Once you are happy with the level of sourness, store them in the refrigerator in the original jar (lid on) for up to 2-3 months (if they will last). They will never last this long in my household, but I make one small-medium melon at one time and I make it throughout the year.
Salt type and the amount are paramount in this recipe and any salt pickles recipe.
It is very important to use the correct salt amount as this will make or break the recipe. If the salt is processed you risk your pickled watermelon getting mushy. Just make sure you do have the correct salt before even getting this recipe started.
Salt amount is the most important ingredient in this salt pickled watermelon recipe as too much salt is not pleasant nor healthy and too little salt will have an impact on texture and definitely the quality.
Pickled watermelon goes well with :
- Garlicky black eyed beans pâté on sourdough toast
- Smoked pork joint, sausages and butter beans stew
- Best ever quail eggs, potato and mushrooms brunch
- Easy Spanish Omelette (Spanish Tortilla)
- English breakfast in a flash
- Delightful breakfast stack
More ways to eat watermelon:
Pickled Watermelon Recipe
- 1 medium watermelon
- 3 stalks celery with leaves (optional)
- 4 cloves garlic
- 1 tbsp dill seeds dried or fresh dill plant
- 1 litre water
- 1 tablespoon salt non-iodized or kosher
- 2 medium zucchinis/ courgettes cut into 4 chunks/halves/quarters
- 4 medium carrots organic
- Gather all the ingredients and prepare them by washing, chopping, cutting, peeling, whatever is needed. Have the jars ready too. No need to sterilise these but just a good hot water rinse.
- Place a few celery stalks with leaves (if you chose to add these) at the bottom of each jar. Arrange the best you can the melon slices into the prepared jars, push in between the melon slices some zucchini chunks and a few carrot chunks or sticks. Do this until all melon has been jarred.
- Fill up all jars with water and then pour the water back out in a measuring jug. Hold the top watermelon pieces so that they do not fall out. We do this to know exactly how much water is needed for your batch and the amount of salt to add.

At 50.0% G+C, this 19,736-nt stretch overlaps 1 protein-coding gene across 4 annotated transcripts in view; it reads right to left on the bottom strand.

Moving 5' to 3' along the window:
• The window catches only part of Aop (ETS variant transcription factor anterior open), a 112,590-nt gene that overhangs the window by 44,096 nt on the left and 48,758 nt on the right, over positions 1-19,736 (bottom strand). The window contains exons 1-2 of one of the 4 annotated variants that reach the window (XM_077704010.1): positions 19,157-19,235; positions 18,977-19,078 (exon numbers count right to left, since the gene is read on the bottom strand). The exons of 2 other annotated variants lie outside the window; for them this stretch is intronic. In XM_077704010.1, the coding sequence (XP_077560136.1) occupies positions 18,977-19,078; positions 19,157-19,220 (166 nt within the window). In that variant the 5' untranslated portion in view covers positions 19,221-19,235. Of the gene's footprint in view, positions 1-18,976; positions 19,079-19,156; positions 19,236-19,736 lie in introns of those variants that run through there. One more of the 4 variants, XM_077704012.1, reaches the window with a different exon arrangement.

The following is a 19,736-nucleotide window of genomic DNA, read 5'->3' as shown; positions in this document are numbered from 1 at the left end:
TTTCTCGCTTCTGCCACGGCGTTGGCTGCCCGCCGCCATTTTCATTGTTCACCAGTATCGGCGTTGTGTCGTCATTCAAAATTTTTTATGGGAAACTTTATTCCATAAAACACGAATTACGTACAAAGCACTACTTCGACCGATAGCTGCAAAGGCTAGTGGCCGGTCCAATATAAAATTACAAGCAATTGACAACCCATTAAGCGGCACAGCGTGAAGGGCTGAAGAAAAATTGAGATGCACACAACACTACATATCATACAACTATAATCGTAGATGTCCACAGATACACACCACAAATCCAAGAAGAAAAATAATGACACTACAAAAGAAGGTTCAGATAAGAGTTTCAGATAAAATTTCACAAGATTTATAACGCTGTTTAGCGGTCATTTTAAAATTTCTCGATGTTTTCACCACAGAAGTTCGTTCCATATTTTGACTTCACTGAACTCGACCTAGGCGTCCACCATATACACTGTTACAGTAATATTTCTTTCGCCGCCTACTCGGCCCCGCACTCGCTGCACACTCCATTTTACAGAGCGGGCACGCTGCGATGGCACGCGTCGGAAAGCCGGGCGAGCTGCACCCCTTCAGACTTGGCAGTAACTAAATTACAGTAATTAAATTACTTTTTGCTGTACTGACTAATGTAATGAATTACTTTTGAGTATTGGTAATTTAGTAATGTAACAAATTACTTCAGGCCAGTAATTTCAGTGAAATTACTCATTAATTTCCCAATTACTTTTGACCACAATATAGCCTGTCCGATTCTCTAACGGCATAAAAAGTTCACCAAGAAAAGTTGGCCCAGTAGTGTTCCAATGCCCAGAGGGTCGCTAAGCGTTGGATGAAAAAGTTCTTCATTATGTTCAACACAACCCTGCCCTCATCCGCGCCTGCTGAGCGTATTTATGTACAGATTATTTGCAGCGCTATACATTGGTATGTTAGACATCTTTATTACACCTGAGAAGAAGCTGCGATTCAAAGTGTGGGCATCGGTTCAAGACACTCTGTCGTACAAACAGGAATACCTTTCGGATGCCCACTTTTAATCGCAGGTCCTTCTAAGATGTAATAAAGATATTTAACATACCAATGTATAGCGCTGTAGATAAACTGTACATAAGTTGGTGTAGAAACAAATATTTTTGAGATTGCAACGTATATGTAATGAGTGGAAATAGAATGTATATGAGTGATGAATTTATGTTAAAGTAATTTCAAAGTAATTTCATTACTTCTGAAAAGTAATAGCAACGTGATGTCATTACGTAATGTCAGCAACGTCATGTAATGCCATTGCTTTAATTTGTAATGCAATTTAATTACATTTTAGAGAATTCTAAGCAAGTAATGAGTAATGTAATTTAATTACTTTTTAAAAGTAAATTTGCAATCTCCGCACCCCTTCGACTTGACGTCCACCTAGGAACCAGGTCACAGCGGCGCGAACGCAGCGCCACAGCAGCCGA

- Once you know the water amount, add 1 tablespoon (25g /0.89oz) salt for each litre of water (see notes for more quantities) and mix until the salt has dissolved. Warm up the water if you wish the watermelon to pickle super fast.
- Pour the water and salt back into the jars over the melon, add the remaining ingredients into each jar place the lid and give each jar a little shake.
- Place one jar into a nice and bright spot (into the sun) and the other(s) into a shadowy corner so they will get to pickle a little later. Remember to give these a shake once or twice a day making sure the lid is nice and tight and open the jars twice a day or leave the lid placed on top without tightening it. So, tighten lid - shake 2-3 times - open - place the lid back and leave it loose.
- Check every day to see when you like them - the longer they will stay the more fermented and sour they will be. When it reaches the desired level of sourness, refrigerate and serve with your favourite dishes.
- The number of jars needed depends very much on those sizes and the size of the melon.
- You will only need one or two small cloves of garlic per jar (for a 500 ml jar)
- Add more carrot and zucchini to the last jar if you have less melon for it to get filled.
- Salt amount:
- for 2 litres (67.63 floz) of water - 50g (1.77 oz) salt
- for 1.5 litres (50.72 floz) of water - 37g (1.31 oz) salt
- for 1 litre (33.81 floz) of water - 25.0g (0.89 oz) salt
- for 0.5 litre (16.90 floz) of water - 12.5g (0.46 oz) salt
- for 0.25 litre (8.45 floz) of water - 7g (0.22 oz) salt
What else could be salt pickled?
I pickle almost everything and I do this several times per year. Salt pickles or brine pickles are an amazing source of probiotics. I use all sorts of fruits (yes, fruits like apples, quince) and vegetables to pickle (see a whole list of what I dare to pickle) - almost anything you can think of, haha.
I grew up knowing that watermelon is pickled as a whole in a large barrel, sometimes just watermelons, sometimes mixed with green tomatoes, carrots, celeriac and other fruits or vegetables. My mum also used to pickle whole cabbage too.
I now pickle in small quantities and thus the watermelon gets chopped and I love adding courgettes (zucchini) chunks, carrots, celeriac and any root veggies that you may fancy.
Other fruit and veggies that we could salt pickle:
- green beans (blanched to preserve a nice vibrant colour);
- courgettes / zucchinis;
- red onion /brown onion;
- cabbage (red or white) - chopped or whole
- cucumbers (whole baby ones, slices or chuncks)
- green mirabelle plums
Here is an example of mixed pickled watermelon, celeriac, courgette or zucchini and carrot not so visible)